He had summers off and would paint houses in the summer, install pools, work in his amazingly lush garden and grow his beard. We would go to the beach all the time and hang out around our above ground pool. He persuaded our landlord to allow him to install one. The yard of our rental had a tree house, a log cabin and a deck and he built them all.
In 1973 he found a house in a suburb outside of New Haven and bought it. Perhaps it was the stress of the purchase, or just bad luck, but he died in February of 1974 of a heart attack. I did not know how to react and hardly cried. I was sad but really blocked about crying.
Now that I'm an adult and a father I am not very sad about that loss anymore. I missed having him around through my life and could have used him at many different stages.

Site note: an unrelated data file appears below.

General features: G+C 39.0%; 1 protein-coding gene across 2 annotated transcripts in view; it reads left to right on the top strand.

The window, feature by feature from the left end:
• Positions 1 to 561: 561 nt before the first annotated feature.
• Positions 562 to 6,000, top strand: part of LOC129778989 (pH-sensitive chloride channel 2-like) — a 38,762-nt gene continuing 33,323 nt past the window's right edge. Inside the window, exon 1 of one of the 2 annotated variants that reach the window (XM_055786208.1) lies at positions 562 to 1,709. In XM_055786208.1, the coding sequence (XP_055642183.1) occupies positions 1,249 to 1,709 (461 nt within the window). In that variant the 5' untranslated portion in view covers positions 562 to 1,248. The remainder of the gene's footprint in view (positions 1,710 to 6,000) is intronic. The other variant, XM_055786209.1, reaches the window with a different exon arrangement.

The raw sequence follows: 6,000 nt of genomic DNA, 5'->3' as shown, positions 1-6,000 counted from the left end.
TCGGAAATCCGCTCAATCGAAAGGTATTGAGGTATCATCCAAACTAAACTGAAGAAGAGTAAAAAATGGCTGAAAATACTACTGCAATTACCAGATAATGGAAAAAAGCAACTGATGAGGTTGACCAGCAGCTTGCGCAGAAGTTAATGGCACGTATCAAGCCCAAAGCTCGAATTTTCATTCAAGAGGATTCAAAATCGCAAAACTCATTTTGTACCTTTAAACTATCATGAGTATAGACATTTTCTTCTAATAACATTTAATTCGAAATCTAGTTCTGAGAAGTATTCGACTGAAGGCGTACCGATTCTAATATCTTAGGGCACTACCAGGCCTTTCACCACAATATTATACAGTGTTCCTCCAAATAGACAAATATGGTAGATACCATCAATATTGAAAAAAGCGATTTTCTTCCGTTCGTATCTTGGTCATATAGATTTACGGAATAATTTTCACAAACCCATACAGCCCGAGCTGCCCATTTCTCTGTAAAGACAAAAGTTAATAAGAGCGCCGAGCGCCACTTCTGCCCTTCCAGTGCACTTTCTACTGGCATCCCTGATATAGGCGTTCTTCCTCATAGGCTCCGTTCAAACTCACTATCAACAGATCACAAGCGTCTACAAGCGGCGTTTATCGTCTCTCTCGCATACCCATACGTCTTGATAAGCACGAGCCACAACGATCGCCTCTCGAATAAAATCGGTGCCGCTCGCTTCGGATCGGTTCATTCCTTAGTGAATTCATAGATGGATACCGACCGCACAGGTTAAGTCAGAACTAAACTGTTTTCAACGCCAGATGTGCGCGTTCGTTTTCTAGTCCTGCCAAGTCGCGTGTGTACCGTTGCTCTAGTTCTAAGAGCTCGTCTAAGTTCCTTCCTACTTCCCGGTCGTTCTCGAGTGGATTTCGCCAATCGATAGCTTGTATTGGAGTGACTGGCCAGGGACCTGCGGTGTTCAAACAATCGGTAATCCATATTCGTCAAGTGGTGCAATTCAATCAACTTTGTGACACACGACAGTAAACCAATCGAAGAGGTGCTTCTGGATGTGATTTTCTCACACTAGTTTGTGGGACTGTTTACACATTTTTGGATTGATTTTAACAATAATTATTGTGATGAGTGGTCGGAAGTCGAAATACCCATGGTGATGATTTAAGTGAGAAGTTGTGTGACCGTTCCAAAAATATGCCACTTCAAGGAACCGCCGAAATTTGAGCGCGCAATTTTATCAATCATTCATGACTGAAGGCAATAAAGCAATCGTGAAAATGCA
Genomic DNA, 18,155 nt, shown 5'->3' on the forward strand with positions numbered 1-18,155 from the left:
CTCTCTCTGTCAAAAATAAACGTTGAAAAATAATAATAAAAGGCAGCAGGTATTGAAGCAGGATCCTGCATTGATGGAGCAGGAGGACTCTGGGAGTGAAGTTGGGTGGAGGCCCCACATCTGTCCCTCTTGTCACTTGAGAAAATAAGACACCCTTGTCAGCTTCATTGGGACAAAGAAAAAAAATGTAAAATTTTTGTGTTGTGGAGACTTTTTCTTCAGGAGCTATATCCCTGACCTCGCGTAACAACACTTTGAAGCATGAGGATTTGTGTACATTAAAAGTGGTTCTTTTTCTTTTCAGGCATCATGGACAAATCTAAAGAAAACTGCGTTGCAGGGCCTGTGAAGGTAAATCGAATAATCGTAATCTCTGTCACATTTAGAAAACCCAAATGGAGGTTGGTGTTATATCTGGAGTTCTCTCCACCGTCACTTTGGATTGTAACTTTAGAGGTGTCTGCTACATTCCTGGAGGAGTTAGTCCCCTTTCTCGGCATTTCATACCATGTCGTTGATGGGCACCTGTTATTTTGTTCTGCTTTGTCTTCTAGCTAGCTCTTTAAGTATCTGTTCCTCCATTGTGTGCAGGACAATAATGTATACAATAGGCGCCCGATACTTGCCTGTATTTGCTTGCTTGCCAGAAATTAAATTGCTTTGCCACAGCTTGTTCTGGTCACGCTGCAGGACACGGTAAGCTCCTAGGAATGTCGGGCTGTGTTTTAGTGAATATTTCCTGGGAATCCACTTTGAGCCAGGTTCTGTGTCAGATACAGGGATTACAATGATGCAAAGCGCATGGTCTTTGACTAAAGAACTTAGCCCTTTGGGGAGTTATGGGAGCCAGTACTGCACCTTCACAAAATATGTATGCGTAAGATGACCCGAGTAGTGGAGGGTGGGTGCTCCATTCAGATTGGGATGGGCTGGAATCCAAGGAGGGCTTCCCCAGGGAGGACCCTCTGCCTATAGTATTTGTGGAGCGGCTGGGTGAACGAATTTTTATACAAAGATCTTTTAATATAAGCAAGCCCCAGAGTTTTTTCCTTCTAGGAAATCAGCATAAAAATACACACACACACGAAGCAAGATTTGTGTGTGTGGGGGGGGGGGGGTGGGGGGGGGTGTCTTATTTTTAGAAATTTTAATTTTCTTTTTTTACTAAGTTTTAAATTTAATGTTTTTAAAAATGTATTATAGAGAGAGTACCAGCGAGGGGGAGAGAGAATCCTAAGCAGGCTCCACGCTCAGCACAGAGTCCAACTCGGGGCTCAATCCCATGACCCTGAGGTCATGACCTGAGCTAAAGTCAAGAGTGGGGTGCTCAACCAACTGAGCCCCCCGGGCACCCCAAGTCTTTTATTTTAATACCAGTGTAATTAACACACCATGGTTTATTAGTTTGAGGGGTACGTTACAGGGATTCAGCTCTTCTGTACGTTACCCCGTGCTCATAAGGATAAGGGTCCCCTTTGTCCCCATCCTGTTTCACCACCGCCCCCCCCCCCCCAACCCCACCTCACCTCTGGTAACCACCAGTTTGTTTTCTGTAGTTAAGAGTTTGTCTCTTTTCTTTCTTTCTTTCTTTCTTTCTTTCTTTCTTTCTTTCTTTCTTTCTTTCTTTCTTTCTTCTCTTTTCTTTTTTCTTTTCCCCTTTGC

What I did have was a powerful mother and tender, loving grandparents. Still, they were not fathers.
I began to focus on a variety of fathers and select portions of all of them to follow or watch.
Muhammad Ali held a special place. Charismatic and funny, he provided a macho influence in a sport that I watched on Sundays with my grandfather. John Lennon was a funny and talented artist. I listened to him and because he looked like my father and had a caustic wit, reminded me of him. My dad also played Abby Road all the time.
Daniel Maffia's great Time Cover
At the end of 1980 several things happened that altered me and made me begin to find out who I was. Ali came out of retirement and fought the tough heavyweight champion, Larry Holmes and was slaughtered. It was hard to watch. On December 8th Lennon was murdered. The next night, I went out to our garage and began a large painting on the wall, a portrait of Ali, listening to Lennon songs and crying, finally. There were to be no dads to follow. They weren't mine, they belonged to everyone.